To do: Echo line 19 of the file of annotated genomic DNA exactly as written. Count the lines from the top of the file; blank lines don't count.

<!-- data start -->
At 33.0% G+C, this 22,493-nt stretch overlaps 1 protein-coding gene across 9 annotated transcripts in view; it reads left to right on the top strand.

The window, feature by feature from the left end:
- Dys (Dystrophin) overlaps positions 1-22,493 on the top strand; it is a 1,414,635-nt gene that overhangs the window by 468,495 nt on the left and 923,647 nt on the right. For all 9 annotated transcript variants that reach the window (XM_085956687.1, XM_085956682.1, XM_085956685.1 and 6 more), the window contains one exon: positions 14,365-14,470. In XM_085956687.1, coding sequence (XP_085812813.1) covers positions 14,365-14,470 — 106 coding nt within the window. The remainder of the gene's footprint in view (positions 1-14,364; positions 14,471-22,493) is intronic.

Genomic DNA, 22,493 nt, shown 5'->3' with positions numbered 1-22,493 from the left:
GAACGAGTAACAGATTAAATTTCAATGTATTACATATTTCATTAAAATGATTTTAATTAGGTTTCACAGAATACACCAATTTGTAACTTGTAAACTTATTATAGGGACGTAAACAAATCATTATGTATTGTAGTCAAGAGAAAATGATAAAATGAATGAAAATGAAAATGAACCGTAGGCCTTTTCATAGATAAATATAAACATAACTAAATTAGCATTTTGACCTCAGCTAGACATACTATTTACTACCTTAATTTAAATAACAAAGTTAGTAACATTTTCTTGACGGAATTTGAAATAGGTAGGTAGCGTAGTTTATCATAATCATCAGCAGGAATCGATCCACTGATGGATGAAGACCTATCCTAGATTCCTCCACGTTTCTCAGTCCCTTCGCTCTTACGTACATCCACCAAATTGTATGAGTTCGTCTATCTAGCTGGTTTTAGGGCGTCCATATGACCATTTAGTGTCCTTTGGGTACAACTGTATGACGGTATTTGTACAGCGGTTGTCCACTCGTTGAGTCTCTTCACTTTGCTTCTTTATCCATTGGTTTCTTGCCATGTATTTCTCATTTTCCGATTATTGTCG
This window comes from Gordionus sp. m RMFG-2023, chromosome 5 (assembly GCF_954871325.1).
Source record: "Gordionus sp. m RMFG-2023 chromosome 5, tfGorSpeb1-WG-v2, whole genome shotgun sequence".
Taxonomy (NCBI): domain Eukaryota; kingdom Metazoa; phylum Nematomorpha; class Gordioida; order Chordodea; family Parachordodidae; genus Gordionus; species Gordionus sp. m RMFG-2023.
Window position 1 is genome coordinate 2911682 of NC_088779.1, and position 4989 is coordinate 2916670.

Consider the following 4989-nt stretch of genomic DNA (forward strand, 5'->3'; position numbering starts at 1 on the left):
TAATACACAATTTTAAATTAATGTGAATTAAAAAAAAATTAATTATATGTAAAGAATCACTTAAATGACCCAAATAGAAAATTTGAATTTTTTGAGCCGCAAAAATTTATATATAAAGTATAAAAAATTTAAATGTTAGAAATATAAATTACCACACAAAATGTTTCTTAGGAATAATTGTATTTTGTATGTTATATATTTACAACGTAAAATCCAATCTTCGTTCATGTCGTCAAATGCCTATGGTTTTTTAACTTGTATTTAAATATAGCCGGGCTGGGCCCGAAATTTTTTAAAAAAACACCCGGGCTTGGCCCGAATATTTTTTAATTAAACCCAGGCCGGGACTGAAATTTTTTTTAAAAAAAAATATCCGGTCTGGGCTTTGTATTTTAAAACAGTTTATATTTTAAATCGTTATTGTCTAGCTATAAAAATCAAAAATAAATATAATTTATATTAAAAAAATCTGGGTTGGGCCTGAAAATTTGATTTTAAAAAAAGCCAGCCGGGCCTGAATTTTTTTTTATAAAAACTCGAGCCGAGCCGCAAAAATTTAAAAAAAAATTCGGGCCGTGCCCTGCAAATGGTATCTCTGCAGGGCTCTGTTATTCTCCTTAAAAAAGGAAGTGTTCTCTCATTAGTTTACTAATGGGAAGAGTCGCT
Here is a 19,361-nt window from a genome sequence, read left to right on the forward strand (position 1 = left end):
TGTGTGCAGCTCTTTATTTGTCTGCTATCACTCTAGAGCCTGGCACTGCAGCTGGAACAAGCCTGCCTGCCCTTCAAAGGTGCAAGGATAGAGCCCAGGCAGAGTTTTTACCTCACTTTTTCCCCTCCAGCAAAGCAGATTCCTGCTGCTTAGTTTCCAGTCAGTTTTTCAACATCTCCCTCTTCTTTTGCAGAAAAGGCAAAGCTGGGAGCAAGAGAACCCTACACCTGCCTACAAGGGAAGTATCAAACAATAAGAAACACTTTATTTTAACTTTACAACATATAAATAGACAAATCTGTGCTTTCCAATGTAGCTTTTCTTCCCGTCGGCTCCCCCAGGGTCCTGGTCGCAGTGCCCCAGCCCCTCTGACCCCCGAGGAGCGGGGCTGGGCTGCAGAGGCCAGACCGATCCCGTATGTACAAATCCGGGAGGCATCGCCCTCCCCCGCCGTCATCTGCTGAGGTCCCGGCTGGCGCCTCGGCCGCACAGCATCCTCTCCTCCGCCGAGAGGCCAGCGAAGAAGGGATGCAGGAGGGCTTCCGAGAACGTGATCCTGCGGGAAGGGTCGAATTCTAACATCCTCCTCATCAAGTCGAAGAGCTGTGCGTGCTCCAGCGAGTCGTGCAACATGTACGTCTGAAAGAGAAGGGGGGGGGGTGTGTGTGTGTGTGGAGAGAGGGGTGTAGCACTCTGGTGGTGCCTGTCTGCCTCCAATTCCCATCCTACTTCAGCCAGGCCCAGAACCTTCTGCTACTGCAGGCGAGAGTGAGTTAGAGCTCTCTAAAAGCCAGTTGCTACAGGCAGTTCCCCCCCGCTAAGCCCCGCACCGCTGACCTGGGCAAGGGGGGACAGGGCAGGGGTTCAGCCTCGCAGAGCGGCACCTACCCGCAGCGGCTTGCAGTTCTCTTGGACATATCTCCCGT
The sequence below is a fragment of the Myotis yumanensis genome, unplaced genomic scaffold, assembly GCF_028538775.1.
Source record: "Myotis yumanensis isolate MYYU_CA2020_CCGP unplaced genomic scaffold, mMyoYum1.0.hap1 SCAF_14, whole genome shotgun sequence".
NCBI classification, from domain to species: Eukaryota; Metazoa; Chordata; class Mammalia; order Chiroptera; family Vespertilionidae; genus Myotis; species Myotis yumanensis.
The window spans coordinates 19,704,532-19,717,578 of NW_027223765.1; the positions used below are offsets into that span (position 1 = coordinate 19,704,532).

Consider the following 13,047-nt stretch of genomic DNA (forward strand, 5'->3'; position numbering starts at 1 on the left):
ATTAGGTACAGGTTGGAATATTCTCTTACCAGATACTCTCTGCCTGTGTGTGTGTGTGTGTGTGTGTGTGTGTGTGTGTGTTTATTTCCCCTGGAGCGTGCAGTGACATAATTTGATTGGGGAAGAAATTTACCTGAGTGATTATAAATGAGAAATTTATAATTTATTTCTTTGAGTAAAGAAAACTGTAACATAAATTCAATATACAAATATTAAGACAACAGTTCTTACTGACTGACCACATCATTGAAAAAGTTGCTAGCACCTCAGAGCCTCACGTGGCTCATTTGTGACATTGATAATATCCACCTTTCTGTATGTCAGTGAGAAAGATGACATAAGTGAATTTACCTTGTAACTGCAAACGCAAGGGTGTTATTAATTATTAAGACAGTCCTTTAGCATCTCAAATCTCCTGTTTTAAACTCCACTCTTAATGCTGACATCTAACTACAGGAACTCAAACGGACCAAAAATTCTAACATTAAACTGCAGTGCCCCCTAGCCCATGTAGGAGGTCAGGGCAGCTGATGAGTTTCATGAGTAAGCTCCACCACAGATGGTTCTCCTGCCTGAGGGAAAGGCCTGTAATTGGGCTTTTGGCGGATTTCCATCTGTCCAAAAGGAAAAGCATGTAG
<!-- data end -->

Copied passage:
ATTAGGTACAGGTTGGAATATTCTCTTACCAGATACTCTCTGCCTGTGTGTGTGTGTGTGTGTGTGTGTGTGTGTGTGTGTTTATTTCCCCTGGAGCGTGCAGTGACATAATTTGATTGGGGAAGAAATTTACCTGAGTGATTATAAATGAGAAATTTATAATTTATTTCTTTGAGTAAAGAAAACTGTAACATAAATTCAATATACAAATATTAAGACAACAGTTCTTACTGACTGACCACATCATTGAAAAAGTTGCTAGCACCTCAGAGCCTCACGTGGCTCATTTGTGACATTGATAATATCCACCTTTCTGTATGTCAGTGAGAAAGATGACATAAGTGAATTTACCTTGTAACTGCAAACGCAAGGGTGTTATTAATTATTAAGACAGTCCTTTAGCATCTCAAATCTCCTGTTTTAAACTCCACTCTTAATGCTGACATCTAACTACAGGAACTCAAACGGACCAAAAATTCTAACATTAAACTGCAGTGCCCCCTAGCCCATGTAGGAGGTCAGGGCAGCTGATGAGTTTCATGAGTAAGCTCCACCACAGATGGTTCTCCTGCCTGAGGGAAAGGCCTGTAATTGGGCTTTTGGCGGATTTCCATCTGTCCAAAAGGAAAAGCATGTAG